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Button happy despite failed salute
Jenson Button has admitted his victory salute did not quite go according to plan on Sunday, but it proved to be his only flaw on an otherwise faultless day at the Australian Grand Prix.
Once the five red lights disappeared to signal the start of the 2012 Formula One season, Button immediately made his mark by passing McLaren team-mate Lewis Hamilton on the run to the first corner at Albert Park and - from that moment - then led for all but one of the 58 laps en route to his third win in four years Down Under ahead of Sebastian Vettel and Hamilton.
Upon getting out of the car Button has been prone to using thumb and forefinger with both hands to make a 'W' for winner. That, though, went a little awry, as he said: "I did the 'W' with a water bottle in my hand, which didn't really work very well. I tried to think of something new, but I just can't beat Seb's finger."
Button was referring to the raised index finger from the 24-year-old double world champion which dominated last season as Vettel scored 15 poles and 11 race wins.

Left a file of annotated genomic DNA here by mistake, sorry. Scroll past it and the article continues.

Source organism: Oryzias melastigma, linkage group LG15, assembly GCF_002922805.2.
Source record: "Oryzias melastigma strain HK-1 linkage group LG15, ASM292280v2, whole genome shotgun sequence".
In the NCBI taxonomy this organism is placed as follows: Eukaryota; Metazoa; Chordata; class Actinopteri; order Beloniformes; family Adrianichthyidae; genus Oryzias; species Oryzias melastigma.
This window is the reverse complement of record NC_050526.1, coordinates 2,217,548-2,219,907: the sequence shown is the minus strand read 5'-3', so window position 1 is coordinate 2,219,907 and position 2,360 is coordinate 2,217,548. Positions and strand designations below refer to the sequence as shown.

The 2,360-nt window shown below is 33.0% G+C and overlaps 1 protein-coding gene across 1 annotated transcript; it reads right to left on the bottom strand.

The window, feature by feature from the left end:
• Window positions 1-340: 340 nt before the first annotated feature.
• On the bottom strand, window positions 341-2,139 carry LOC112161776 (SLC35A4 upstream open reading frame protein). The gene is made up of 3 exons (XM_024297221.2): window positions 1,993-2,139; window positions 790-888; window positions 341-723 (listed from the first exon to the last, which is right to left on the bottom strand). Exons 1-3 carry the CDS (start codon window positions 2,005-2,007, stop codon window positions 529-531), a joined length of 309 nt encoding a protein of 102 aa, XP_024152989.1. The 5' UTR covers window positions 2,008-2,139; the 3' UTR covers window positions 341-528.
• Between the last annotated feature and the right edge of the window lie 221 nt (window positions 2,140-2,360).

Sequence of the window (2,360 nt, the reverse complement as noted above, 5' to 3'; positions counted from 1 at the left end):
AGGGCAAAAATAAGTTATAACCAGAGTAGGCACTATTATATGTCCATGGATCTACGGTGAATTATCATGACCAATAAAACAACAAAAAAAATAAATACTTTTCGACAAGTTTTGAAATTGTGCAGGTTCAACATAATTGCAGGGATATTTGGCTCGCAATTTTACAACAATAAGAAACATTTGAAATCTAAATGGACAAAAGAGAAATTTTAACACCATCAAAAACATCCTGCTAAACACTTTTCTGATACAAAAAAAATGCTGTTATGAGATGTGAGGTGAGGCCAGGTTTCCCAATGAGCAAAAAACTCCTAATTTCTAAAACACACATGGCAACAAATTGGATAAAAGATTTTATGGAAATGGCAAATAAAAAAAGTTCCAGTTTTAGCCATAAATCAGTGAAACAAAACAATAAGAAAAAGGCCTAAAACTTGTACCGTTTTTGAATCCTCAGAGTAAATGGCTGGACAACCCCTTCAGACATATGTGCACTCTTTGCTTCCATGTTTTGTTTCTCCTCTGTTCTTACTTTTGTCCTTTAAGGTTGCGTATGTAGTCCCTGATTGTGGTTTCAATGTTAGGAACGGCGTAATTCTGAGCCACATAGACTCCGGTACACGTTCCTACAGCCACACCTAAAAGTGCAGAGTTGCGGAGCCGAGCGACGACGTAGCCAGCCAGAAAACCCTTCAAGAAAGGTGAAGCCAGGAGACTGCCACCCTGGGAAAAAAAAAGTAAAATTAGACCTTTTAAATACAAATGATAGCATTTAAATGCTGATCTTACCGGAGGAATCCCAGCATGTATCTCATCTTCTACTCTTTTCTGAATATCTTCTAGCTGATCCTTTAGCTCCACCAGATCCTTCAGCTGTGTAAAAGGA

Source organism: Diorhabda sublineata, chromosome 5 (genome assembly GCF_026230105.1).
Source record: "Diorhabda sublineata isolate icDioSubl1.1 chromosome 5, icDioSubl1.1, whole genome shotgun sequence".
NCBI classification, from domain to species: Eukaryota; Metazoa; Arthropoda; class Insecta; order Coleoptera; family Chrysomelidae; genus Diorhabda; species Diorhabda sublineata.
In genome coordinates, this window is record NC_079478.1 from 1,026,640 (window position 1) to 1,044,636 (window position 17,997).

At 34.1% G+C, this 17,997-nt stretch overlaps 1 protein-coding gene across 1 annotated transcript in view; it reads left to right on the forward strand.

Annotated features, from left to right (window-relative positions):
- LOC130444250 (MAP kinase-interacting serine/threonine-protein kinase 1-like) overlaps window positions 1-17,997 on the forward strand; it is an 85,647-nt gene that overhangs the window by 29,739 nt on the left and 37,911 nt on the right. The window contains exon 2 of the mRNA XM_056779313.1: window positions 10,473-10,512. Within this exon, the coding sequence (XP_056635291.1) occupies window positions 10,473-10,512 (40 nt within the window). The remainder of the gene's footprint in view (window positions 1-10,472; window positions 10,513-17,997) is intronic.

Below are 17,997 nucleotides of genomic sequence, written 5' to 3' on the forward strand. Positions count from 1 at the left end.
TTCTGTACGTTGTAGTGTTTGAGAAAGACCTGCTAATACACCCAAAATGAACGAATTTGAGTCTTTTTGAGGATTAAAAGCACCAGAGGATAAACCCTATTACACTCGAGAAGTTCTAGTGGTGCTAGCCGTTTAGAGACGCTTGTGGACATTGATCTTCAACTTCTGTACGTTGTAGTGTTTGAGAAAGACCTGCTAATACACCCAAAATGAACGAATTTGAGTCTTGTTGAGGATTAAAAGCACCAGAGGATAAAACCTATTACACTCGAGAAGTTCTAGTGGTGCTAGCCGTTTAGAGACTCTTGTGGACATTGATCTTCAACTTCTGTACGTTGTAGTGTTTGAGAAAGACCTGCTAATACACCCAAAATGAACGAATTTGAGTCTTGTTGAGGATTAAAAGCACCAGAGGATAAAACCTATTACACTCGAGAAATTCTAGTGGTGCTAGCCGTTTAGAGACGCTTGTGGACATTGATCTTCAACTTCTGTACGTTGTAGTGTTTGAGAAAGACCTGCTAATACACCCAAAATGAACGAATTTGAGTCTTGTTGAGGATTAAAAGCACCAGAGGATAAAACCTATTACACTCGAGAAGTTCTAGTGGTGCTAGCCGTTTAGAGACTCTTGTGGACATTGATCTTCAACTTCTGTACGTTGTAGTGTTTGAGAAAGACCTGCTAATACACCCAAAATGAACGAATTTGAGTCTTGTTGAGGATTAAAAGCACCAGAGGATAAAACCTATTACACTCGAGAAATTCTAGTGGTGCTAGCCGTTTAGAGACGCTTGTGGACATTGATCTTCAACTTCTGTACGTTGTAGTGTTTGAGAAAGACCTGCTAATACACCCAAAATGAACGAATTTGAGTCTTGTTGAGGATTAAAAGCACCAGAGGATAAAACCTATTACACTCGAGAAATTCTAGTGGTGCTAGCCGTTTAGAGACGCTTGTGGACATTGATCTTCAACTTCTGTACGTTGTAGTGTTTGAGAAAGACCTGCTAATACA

Asked if he thought Vettel would get sick of the sight of his 'W' as he did with the finger, Button said: "Hopefully he will."
McLaren and Button certainly appear to have a solid platform on which to build a robust title challenge this year, and although it is only the first race, the Woking-based team are renowned for their rate of development over the course of the year.
"Starting the year strong for this team is really important," said Button.
"Heading into the first race the last two years has been tricky, so to come away with Lewis' pole and the victory puts us in a great position for the next few races and on the right foot."
Mark Webber was fourth for Red Bull, his best result on home soil, with Fernando Alonso fifth after a dismal qualifying. Williams' Pastor Maldonado should have finished sixth, only to spin into a wall on the last lap, handing the place to Sauber's Kamui Kobayashi.
Kimi Raikkonen was seventh on his Lotus debut and return to F1 after two years away in rallying, followed by Sauber's Sergio Perez, Daniel Ricciardo for Toro Rosso and Force India's Paul di Resta.